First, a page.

Eyelash curlers & REVIEW: Shiseido eyelash curlers
Whenever anyone mentions eyelash curlers they always have to mention that they look like medieval instruments of torture. It’s a cliche but getting the edge of your eyelid trapped in one of these suckers does hurt like hell, especially if you do it by accident and aren’t expecting the pinch. There’s also a risk of getting your eyelashes trapped or taking the curler away from the eyelid without fully releasing, resulting in eyelashes PULLED out of their roots.
Give your eyelashes a chance with a decent pair of curlers. I generally prefer a mechanical metal traditional style of eyelash curlers and my current choice are the Shiseido ones. The pad is made of black silicon so it’s smooth with minimal chance of lashes sticking to the pad and also easy to clean. Other than that, these are similar to the favourite Shu Uemura eyelash curlers which are some of the most popular and lauded lash curlers around.
FYI, of the metal traditional eyelash curlers, I’ve tried the following:
-Kevyn Aucoin eyelash culers : pretty red silicon pad but the cage didn’t open wide enough to fit around my lashes easily
-Shu Uemura : good but the Shiseido ones are better for me.
-Bobbi Brown: didn’t like the black metal finish, which made it hard for me to distinguish my lashes from the metal
-Cheap pharmacy no name brands: rubber pads, sharp edges, flimsy construction…. not putting these near my eyes again.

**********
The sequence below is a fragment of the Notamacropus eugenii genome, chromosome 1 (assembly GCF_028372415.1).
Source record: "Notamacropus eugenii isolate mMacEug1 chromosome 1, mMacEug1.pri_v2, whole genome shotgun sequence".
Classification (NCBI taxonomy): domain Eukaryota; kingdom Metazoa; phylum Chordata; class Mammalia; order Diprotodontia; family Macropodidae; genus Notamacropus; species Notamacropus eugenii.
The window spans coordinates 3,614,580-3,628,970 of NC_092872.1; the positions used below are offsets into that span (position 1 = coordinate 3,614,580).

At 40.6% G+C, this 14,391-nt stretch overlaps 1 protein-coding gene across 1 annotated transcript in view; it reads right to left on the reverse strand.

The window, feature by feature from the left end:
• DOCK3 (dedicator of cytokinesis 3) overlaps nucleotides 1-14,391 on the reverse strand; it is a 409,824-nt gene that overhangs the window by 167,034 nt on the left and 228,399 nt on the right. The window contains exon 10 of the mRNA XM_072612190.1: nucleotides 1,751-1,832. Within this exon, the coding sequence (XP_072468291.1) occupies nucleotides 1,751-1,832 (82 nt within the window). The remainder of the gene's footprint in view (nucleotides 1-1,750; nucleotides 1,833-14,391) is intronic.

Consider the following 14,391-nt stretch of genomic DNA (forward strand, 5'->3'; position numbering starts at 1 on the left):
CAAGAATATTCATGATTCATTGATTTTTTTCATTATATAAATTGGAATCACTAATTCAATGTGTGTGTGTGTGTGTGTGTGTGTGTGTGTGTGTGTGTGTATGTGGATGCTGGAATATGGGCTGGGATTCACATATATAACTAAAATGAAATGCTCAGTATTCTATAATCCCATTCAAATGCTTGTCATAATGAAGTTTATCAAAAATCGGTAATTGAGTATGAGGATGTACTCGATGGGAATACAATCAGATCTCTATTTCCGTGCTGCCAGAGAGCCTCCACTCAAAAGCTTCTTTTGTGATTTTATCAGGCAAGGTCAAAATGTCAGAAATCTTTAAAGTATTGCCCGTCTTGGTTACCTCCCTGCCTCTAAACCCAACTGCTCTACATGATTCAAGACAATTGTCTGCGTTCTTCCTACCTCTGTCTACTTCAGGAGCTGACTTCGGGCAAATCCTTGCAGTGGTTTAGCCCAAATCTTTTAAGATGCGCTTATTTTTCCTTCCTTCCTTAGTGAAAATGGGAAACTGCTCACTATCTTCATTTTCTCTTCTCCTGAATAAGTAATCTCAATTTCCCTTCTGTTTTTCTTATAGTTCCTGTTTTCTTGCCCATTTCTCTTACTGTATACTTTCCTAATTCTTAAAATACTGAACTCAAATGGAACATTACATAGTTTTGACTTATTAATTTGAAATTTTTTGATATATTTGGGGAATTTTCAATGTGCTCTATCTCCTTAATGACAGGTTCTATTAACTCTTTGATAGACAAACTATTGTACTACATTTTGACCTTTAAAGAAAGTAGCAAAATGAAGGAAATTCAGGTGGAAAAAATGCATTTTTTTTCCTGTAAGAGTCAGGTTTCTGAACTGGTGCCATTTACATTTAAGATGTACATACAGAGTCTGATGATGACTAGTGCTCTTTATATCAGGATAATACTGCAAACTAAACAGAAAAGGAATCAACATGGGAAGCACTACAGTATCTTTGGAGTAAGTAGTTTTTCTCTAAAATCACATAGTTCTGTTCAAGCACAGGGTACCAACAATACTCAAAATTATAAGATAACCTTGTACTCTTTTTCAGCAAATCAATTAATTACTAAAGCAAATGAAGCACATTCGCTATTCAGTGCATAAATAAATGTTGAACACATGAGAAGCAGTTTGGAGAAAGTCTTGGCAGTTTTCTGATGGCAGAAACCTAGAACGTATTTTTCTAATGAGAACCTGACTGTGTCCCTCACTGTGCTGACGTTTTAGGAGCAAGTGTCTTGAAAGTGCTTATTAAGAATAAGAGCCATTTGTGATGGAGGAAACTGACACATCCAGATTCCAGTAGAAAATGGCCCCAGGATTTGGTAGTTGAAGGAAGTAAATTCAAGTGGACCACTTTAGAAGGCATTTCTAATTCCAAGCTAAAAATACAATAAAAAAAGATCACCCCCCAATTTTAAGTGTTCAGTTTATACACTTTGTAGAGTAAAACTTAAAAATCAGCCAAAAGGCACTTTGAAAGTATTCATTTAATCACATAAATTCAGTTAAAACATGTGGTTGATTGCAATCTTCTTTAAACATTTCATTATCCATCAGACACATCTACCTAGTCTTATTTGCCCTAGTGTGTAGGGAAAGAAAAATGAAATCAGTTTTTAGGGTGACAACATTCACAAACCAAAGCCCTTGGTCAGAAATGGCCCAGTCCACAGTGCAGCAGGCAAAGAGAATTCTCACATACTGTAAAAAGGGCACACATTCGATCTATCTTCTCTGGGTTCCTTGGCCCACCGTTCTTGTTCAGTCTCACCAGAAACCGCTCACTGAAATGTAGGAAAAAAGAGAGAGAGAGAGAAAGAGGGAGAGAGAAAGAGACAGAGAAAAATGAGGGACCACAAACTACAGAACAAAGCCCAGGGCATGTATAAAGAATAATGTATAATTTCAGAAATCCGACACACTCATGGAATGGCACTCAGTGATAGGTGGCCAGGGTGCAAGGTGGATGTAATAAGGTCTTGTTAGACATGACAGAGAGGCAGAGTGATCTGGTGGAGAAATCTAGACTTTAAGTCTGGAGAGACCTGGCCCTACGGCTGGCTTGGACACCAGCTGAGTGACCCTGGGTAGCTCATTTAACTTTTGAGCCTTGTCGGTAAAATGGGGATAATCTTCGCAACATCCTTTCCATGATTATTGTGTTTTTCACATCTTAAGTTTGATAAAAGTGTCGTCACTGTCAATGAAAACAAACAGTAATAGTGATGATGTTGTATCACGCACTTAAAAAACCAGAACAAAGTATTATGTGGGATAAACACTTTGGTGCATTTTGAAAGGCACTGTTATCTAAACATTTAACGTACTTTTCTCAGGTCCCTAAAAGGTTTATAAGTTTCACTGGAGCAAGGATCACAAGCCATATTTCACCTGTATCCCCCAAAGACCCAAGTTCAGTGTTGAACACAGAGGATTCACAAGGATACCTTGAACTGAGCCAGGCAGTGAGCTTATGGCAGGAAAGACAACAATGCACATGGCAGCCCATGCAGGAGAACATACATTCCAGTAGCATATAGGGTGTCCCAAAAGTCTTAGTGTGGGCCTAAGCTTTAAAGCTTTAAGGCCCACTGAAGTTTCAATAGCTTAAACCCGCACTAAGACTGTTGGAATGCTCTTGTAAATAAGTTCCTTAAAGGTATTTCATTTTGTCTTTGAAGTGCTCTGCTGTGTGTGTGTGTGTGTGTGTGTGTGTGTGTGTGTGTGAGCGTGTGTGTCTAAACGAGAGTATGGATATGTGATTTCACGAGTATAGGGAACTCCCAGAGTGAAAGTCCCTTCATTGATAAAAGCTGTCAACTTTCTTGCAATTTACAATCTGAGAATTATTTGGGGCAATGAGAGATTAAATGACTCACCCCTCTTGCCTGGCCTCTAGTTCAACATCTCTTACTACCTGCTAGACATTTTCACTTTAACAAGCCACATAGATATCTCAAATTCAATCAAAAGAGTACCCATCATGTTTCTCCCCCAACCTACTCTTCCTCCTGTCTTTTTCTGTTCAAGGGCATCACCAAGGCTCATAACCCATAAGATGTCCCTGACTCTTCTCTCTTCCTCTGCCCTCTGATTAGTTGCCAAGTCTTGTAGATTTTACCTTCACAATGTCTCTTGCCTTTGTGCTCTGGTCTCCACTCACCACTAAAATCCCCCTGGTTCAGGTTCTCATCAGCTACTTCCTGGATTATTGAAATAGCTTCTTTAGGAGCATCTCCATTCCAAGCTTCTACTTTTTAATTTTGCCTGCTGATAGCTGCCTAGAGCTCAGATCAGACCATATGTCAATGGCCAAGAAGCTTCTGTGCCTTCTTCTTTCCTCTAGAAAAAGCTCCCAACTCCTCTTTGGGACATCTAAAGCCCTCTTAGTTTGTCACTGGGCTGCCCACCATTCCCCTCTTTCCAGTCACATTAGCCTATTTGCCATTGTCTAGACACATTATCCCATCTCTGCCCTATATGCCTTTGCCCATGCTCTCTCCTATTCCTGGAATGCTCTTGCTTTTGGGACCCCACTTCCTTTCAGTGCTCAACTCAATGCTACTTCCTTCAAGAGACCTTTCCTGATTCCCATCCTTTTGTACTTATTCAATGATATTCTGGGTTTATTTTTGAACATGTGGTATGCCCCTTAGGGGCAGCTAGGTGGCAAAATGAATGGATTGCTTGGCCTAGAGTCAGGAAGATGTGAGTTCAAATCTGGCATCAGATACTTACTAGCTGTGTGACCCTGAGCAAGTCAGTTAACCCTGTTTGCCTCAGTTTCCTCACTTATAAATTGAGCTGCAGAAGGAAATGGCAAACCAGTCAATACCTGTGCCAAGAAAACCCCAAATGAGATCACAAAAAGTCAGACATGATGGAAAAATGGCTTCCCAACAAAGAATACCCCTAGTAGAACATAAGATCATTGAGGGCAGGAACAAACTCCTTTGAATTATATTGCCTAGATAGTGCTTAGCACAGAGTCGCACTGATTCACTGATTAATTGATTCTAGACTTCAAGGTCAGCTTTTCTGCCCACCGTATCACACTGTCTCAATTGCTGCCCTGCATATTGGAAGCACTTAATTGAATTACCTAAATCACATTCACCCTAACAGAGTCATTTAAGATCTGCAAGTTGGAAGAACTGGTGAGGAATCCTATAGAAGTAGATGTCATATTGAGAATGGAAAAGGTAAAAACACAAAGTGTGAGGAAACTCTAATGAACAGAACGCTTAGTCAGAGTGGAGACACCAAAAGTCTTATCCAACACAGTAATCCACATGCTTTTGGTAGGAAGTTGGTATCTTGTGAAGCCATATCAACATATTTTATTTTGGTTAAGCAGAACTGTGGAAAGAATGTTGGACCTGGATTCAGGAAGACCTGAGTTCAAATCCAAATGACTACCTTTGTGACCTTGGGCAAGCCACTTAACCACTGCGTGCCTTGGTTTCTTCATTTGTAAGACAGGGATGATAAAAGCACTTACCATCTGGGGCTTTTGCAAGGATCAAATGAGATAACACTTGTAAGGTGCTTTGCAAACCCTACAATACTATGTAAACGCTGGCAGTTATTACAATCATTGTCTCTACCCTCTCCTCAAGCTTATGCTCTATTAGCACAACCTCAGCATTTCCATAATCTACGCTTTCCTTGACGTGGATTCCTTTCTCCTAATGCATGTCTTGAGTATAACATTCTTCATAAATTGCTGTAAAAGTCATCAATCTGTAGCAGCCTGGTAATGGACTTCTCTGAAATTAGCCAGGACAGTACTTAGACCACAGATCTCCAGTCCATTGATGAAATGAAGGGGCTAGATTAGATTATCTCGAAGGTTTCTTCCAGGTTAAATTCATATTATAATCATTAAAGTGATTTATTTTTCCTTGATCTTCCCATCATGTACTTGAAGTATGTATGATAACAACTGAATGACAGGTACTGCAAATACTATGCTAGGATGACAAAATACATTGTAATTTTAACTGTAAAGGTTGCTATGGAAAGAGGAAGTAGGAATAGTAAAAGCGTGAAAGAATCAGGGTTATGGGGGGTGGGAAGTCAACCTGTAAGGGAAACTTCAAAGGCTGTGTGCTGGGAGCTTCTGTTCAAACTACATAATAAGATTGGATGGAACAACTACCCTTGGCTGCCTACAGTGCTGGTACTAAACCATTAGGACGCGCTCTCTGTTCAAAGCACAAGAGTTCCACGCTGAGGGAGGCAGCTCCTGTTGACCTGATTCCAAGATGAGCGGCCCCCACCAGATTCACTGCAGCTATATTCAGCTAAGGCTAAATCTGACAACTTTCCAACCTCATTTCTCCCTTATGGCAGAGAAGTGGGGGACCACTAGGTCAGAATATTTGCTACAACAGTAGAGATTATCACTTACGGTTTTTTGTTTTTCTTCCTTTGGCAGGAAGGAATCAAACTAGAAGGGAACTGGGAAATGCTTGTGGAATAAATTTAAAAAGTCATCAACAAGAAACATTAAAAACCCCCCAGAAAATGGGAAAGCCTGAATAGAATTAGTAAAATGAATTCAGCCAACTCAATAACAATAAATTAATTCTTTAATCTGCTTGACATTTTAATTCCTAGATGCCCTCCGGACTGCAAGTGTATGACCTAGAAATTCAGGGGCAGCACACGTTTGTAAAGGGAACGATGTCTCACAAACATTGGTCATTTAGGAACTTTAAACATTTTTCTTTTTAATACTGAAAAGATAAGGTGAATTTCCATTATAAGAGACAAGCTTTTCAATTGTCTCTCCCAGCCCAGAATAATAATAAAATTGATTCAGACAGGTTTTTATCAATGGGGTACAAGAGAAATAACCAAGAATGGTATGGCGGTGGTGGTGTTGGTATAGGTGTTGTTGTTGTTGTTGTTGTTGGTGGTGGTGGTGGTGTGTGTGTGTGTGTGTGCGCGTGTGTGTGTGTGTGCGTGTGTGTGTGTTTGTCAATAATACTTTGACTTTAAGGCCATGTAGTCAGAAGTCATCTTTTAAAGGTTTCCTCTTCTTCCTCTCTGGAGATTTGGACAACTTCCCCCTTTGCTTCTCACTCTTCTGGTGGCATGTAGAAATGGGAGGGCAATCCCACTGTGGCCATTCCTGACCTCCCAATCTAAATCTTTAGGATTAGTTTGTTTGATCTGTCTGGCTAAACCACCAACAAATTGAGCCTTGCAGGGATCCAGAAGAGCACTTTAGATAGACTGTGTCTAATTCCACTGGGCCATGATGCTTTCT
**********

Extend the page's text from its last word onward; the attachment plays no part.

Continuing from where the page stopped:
The Shiseido ones are the best I’ve tried so far and have the edge over the Shu ones due to the shape of the metal frame which fits my eyes better. This is probably just down to the luck and trial and error but there is a theory that Shiseido, being an Asian company, designed their lash curlers to fit Asian eye shapes better. Seeing that there are many different shapes of Asian eyes, I’m not sure if I buy that theory but whatever, I love these curlers. Sometimes for an extreme curl, I heat them up gently with a hairdryer prior to use. Note the word gently. It’s easy to overdo and burn your eyelashes and eyelid. Please don’t.
They’re not perfect, they don’t grab the small lashes at the ends of my eyes… to get these I have to heat up a mascara spoolie and individually lift these little hairs up but I’m too lazy for that level of detail most of the time.
Rating: 4 out of 5. They come with a couple of replacement pads, but I’ve yet to use these and I’ve had mine over a year.
Eyelash curler tips
- Keep them clean. Regularly wipe off any mascara/eyeliner residue which can collect on the metal frame and pad which touch your lashes. Otherwise your lashes can stick to the gunk even after releasing the curler, leading to pulled lashes.
- Tilt your head back slightly so you’re looking down into a mirror when using. This way your eyelid is lowered and there’s less chance of anything getting pinched when you curl.
- Use a mirror. Seriously, use a mirror. When you’re clamping two pieces of metal together a hair’s breadth from your eyelid, use a mirror.
- Good curl starts at the roots. Start clamping as near to the lash roots as possible then walk out to the edge of the lashes.
Regarding lash damage, I curl my lashes at least once a day and have been doing for years and years and years and haven’t had a problem yet. I apply enough pressure to curl but not slice them in two, that’s probably my knack. I also only curl before mascara. My primer holds and locks my curl so I’ve no need to curl again after mascara application.
I’ve also tried plastic eyelash curlers like the ones from Tweezerman, and also heated lash curlers. They both work but ultimately I always come back to metal ones, as they’re the easiest for me to use and versatile. I have these pair of corner lash curlers below, from Japonesque which are the same as the ones sold by Laura Mercier. Great idea, catch all your little lashes… except I can’t get these to work for me. Gah, they can stay in the drawer.